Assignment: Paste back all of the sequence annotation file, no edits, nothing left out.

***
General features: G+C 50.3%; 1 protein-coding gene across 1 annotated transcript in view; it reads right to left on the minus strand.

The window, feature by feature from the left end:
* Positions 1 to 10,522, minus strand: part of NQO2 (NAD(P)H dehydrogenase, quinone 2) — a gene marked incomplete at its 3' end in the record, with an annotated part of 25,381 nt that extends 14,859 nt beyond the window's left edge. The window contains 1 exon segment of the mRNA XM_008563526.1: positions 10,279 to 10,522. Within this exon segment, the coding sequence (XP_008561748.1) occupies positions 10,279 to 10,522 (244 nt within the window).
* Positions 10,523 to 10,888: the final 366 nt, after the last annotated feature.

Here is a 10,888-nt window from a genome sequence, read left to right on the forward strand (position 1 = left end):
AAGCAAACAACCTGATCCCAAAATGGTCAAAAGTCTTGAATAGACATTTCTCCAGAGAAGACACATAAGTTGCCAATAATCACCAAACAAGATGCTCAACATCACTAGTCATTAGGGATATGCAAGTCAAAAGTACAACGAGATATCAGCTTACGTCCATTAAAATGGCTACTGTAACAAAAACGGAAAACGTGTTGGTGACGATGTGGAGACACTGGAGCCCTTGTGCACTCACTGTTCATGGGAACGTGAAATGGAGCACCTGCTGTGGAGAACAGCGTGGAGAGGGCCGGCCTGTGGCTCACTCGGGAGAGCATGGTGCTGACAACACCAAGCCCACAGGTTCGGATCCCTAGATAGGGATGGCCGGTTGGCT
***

General features: G+C 50.3%; 1 protein-coding gene across 1 annotated transcript in view; it reads right to left on the minus strand.

The window, feature by feature from the left end:
* Positions 1 to 10,522, minus strand: part of NQO2 (NAD(P)H dehydrogenase, quinone 2) — a gene marked incomplete at its 3' end in the record, with an annotated part of 25,381 nt that extends 14,859 nt beyond the window's left edge. The window contains 1 exon segment of the mRNA XM_008563526.1: positions 10,279 to 10,522. Within this exon segment, the coding sequence (XP_008561748.1) occupies positions 10,279 to 10,522 (244 nt within the window).
* Positions 10,523 to 10,888: the final 366 nt, after the last annotated feature.

Here is a 10,888-nt window from a genome sequence, read left to right on the forward strand (position 1 = left end):
AAGCAAACAACCTGATCCCAAAATGGTCAAAAGTCTTGAATAGACATTTCTCCAGAGAAGACACATAAGTTGCCAATAATCACCAAACAAGATGCTCAACATCACTAGTCATTAGGGATATGCAAGTCAAAAGTACAACGAGATATCAGCTTACGTCCATTAAAATGGCTACTGTAACAAAAACGGAAAACGTGTTGGTGACGATGTGGAGACACTGGAGCCCTTGTGCACTCACTGTTCATGGGAACGTGAAATGGAGCACCTGCTGTGGAGAACAGCGTGGAGAGGGCCGGCCTGTGGCTCACTCGGGAGAGCATGGTGCTGACAACACCAAGCCCACAGGTTCGGATCCCTAGATAGGGATGGCCGGTTGGCT